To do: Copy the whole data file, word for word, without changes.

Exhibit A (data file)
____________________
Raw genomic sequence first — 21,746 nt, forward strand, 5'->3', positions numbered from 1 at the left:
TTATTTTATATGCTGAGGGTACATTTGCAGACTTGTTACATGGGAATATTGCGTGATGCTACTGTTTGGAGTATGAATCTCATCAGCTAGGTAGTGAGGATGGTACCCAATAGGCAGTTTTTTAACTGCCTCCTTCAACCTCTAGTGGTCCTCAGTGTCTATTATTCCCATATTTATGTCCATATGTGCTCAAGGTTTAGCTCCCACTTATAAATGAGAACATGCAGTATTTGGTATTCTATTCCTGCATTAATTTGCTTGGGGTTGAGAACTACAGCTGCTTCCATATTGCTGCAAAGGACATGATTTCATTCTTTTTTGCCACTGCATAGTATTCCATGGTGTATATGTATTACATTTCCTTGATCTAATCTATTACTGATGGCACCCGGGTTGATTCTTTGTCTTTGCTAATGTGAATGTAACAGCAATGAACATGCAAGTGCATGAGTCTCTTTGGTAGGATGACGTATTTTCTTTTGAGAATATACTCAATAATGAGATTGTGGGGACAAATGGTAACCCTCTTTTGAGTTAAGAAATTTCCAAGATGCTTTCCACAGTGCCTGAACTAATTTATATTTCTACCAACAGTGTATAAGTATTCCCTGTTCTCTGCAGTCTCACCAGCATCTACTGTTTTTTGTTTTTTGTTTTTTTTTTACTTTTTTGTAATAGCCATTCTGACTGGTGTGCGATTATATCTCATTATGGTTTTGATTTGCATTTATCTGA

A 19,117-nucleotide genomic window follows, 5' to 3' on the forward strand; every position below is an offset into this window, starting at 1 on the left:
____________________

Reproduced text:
Raw genomic sequence first — 21,746 nt, forward strand, 5'->3', positions numbered from 1 at the left:
TTATTTTATATGCTGAGGGTACATTTGCAGACTTGTTACATGGGAATATTGCGTGATGCTACTGTTTGGAGTATGAATCTCATCAGCTAGGTAGTGAGGATGGTACCCAATAGGCAGTTTTTTAACTGCCTCCTTCAACCTCTAGTGGTCCTCAGTGTCTATTATTCCCATATTTATGTCCATATGTGCTCAAGGTTTAGCTCCCACTTATAAATGAGAACATGCAGTATTTGGTATTCTATTCCTGCATTAATTTGCTTGGGGTTGAGAACTACAGCTGCTTCCATATTGCTGCAAAGGACATGATTTCATTCTTTTTTGCCACTGCATAGTATTCCATGGTGTATATGTATTACATTTCCTTGATCTAATCTATTACTGATGGCACCCGGGTTGATTCTTTGTCTTTGCTAATGTGAATGTAACAGCAATGAACATGCAAGTGCATGAGTCTCTTTGGTAGGATGACGTATTTTCTTTTGAGAATATACTCAATAATGAGATTGTGGGGACAAATGGTAACCCTCTTTTGAGTTAAGAAATTTCCAAGATGCTTTCCACAGTGCCTGAACTAATTTATATTTCTACCAACAGTGTATAAGTATTCCCTGTTCTCTGCAGTCTCACCAGCATCTACTGTTTTTTGTTTTTTGTTTTTTTTTTACTTTTTTGTAATAGCCATTCTGACTGGTGTGCGATTATATCTCATTATGGTTTTGATTTGCATTTATCTGA

A 19,117-nucleotide genomic window follows, 5' to 3' on the forward strand; every position below is an offset into this window, starting at 1 on the left: